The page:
Community Environment

The Ohio River reached its crest Monday afternoon and officials say it will take several days for the water to return to its normal level and for floodwaters to recede.

Heavy rains over the past week caused widespread flooding in communities along the river, forcing people from their homes and prompting numerous road closures.

Officials say once the waters recede, the next steps are damage assessment and debris cleanup.

Louisville Mayor Greg Fischer has signed an emergency declaration and has asked Gov. Matt Bevin to include the city’s flood damage in his request for federal disaster assistance.

Fischer said he’s confident that the city will exceed the $2.8 million damage threshold to become eligible for federal reimbursement for flood-related expenses.

“There’s also an individual assistance plan that’s part of this that sounds better than what it actually is,” said Fischer. “There’s not a lot of money available, and they are loans, they are not grants. But that is part of the FEMA process as well.”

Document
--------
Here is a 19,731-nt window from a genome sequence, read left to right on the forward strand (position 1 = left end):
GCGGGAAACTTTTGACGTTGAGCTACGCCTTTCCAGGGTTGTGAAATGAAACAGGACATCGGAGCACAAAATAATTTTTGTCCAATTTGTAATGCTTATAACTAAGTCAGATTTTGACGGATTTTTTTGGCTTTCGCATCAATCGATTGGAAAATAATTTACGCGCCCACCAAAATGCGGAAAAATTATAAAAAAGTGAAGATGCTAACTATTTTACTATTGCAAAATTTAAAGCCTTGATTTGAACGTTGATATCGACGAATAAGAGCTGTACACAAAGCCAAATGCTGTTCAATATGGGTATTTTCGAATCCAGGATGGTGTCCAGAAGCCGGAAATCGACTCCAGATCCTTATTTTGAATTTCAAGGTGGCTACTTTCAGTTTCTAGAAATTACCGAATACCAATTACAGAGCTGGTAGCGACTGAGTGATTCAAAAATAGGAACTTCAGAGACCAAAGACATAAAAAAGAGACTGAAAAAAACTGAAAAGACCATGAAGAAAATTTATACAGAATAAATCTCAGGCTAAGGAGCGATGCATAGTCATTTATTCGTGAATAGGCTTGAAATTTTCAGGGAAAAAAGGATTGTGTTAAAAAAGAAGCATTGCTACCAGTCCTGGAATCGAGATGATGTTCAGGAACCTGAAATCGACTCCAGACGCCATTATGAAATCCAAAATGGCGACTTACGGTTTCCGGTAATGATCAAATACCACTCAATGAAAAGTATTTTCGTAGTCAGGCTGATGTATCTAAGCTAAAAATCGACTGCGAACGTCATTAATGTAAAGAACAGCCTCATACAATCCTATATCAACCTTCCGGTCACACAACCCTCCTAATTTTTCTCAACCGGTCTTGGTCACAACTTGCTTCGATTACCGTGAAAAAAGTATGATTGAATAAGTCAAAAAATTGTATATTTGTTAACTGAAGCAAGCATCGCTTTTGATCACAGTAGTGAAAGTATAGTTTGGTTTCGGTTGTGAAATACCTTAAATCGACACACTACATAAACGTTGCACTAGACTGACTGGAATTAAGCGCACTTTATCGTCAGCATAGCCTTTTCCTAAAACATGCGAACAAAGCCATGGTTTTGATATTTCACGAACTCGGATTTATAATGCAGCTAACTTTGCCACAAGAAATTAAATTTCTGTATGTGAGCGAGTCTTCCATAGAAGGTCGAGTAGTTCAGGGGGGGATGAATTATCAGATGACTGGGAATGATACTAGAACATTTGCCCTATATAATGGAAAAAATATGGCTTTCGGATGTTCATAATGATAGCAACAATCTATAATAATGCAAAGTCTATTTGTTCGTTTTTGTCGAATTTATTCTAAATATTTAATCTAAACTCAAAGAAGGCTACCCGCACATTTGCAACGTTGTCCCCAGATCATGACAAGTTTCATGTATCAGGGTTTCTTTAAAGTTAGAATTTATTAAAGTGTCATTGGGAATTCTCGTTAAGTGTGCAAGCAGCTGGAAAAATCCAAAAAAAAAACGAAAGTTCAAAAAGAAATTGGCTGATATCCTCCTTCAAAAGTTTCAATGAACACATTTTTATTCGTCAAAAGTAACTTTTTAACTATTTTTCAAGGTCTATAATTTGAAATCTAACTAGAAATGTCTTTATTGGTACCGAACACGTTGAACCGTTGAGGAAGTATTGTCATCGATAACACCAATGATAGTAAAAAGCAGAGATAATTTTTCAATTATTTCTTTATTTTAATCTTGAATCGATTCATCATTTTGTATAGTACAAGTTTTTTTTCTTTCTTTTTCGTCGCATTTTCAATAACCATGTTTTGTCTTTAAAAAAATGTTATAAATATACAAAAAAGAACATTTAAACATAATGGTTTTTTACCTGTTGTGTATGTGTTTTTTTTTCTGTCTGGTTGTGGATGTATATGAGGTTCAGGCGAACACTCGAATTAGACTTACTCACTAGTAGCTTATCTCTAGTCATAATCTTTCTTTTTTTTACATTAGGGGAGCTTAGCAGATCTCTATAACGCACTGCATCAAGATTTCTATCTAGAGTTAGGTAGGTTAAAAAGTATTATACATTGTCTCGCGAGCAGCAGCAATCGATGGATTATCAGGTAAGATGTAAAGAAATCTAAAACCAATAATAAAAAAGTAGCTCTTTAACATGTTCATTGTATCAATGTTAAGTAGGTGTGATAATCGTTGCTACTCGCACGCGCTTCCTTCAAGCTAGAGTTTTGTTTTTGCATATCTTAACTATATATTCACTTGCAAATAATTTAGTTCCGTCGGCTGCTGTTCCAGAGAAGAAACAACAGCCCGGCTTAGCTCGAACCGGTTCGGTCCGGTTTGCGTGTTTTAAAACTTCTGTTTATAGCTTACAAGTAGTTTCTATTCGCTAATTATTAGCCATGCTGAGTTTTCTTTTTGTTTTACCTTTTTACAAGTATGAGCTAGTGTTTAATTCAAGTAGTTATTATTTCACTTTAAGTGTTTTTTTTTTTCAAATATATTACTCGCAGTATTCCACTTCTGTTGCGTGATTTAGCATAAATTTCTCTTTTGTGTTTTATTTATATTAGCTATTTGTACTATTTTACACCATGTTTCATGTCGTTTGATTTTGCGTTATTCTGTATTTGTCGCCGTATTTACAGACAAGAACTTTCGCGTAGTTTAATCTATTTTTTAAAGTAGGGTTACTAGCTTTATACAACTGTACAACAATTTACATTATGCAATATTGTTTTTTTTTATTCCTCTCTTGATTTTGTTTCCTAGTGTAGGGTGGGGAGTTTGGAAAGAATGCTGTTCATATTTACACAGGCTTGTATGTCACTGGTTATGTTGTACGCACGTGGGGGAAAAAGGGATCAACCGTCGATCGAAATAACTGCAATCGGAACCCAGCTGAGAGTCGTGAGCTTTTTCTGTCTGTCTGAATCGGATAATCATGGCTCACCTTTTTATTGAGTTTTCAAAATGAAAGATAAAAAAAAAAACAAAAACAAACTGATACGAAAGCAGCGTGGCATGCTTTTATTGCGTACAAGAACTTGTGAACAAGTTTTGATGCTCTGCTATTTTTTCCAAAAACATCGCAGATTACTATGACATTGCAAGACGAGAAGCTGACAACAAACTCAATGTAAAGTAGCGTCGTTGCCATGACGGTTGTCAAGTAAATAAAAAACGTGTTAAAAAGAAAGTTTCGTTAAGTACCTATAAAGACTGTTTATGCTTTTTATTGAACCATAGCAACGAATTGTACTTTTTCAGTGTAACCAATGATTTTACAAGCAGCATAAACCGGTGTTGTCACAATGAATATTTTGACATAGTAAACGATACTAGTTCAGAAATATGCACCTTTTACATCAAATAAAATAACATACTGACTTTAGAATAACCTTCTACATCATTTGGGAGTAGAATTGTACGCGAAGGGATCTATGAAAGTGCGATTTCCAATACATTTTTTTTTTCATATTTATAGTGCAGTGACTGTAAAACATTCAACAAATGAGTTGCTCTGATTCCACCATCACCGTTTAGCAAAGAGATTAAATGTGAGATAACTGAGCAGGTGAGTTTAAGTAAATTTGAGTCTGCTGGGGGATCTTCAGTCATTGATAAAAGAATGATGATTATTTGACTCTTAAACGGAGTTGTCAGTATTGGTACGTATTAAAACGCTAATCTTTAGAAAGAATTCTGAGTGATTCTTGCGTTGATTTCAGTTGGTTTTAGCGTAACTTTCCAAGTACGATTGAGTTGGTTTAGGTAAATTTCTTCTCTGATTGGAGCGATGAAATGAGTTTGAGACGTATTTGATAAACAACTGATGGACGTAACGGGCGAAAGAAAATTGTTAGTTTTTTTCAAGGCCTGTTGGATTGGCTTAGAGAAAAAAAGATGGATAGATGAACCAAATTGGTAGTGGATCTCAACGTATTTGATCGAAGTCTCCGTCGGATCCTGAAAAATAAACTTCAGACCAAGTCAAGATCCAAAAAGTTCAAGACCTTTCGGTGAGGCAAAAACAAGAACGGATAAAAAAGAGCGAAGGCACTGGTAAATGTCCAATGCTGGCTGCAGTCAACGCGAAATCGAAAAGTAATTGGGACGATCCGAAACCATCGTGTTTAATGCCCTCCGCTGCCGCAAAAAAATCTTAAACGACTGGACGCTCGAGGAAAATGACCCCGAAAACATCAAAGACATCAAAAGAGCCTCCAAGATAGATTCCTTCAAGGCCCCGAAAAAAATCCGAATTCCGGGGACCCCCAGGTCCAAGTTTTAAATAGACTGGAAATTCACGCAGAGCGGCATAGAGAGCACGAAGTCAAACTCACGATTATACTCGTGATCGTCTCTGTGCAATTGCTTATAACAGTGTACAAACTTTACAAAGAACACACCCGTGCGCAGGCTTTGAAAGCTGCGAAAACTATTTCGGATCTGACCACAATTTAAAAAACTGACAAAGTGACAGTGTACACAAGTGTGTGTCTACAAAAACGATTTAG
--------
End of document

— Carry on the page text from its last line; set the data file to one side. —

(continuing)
Officials with the Metro Public Works Department say they’ll soon set up drop off points for debris disposal.

Matt Rhodes with the Department of Public Health and Wellness said homeowners should take precautions to avoid exposure to mold and other hazards.

“As they go into their homes and start cleanup activities, [it’s important] that they use proper protective equipment,” Rhodes said. “That’s gloves, N95 masks, goggles, rubber boots. Just so they protect themselves.”

The Metropolitan Sewer District says all 16 of its pumping stations will remain in service through March 4.

Severe weather, including floods and a tornado, are being blamed for at least two weekend deaths elsewhere in Kentucky.

Rick Howlett is WFPL's Broadcast Managing Editor and also produces feature and general assignment radio stories.